Next  |  Prev  |  Up  |  Top  |  Index  |  JOS Index  |  JOS Pubs  |  JOS Home  |  Search


Thanks to my graduate students and research colleagues Andrew Best, Sean Bratnober, Mark Cartwright, Humane Chan, Rob Hamilton, Miriam Kolar, Randal Leistikow, Sandy Lin, Gautham Mysore, Juhan Nam, Jeonghun Noh, Brook Reeder, Bill Schottstaedt, Sook Young Won, Vivian Woo, and Matt Wright for helpful errata reporting and other suggestions based on earlier precursors to this book. Special thanks are due to Miller Puckette for some especially useful contributions. Thanks also to netizens Greg Allen, Adi Biton, John Brenneise, David Holman, Alexander Kraus, Nima Maftoon, Niels Moseley, Hirak Parikh, and Eric Woudenberg for reporting errata in the draft versions on the Web. Additionally, email discussions with Steven Johnson (co-author of the well known FFTW software package) contributed greatly to the appendix on FFT algorithms. Ricci Adams contributed some magic which greatly improve math rendering in the online version.

Many thanks to my 1997 teaching assistant Craig Stuart Sapp for writing the Mathematica magic for Figures 4.9 (adapted for the cover), 4.17, 4.18, 4.19, 7.5, 7.9, 7.11, and 7.12.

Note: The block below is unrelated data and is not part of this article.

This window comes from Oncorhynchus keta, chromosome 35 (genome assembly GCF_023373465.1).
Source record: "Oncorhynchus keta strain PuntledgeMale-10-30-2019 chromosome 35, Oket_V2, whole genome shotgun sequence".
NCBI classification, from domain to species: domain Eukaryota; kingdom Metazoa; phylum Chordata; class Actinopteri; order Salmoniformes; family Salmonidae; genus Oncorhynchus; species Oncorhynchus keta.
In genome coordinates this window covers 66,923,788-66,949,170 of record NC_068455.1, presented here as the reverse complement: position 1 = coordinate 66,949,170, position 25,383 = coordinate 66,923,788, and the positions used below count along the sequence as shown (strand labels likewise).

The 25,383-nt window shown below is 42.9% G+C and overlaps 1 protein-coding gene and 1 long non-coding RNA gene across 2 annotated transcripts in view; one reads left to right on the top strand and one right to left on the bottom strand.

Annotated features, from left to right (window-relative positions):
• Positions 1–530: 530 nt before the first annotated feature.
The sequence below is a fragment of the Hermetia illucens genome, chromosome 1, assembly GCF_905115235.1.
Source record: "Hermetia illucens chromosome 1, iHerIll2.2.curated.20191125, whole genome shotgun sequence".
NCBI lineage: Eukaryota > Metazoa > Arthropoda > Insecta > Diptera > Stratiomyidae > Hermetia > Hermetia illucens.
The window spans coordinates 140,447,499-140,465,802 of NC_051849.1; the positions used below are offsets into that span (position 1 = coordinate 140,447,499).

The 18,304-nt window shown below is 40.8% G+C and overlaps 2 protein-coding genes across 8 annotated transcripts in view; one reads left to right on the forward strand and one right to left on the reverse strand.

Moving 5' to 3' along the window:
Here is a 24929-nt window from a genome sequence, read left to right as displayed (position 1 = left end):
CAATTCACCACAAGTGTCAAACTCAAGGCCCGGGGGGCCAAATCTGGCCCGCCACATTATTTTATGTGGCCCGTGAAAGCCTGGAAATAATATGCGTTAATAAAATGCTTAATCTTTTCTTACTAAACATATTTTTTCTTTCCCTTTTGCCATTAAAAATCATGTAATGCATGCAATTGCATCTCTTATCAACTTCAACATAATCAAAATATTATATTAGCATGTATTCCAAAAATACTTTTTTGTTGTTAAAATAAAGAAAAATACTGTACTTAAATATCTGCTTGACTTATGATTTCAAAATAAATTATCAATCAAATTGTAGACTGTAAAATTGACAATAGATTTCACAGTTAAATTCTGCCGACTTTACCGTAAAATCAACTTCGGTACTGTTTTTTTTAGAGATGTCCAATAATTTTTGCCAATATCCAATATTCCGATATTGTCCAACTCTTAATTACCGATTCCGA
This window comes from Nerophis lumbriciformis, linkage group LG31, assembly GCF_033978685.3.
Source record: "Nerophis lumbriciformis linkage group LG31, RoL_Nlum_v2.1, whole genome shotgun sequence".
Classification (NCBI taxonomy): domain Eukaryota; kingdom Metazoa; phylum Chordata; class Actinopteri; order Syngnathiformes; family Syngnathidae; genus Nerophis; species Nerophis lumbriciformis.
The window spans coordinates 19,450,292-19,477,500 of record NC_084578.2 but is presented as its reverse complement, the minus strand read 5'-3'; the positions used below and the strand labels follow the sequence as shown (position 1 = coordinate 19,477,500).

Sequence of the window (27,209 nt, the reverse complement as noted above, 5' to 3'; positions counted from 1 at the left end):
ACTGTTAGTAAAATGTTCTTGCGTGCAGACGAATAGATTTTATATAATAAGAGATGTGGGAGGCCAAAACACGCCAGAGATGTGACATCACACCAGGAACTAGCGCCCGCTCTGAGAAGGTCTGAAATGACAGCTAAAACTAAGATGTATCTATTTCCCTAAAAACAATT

Thanks also to Prof. C. Sidney Burrus of Rice University for teaching me and others the fundamentals of digital signal processing, including the DFT.

Finally, thanks to my wife Carol for her encouragement and support, and for putting up with all those ``working Saturdays'', and to my son Harrison, age 9, for his many inspirations, both musical and mathematical, among others.

Julius Smith
April, 2007

Next  |  Prev  |  Up  |  Top  |  Index  |  JOS Index  |  JOS Pubs  |  JOS Home  |  Search

[How to cite this work]  [Order a printed hardcopy]  [Comment on this page via email]

``Mathematics of the Discrete Fourier Transform (DFT), with Audio Applications --- Second Edition'', by Julius O. Smith III, W3K Publishing, 2007, ISBN 978-0-9745607-4-8
Copyright © 2022-09-05 by Julius O. Smith III
Center for Computer Research in Music and Acoustics (CCRMA),   Stanford University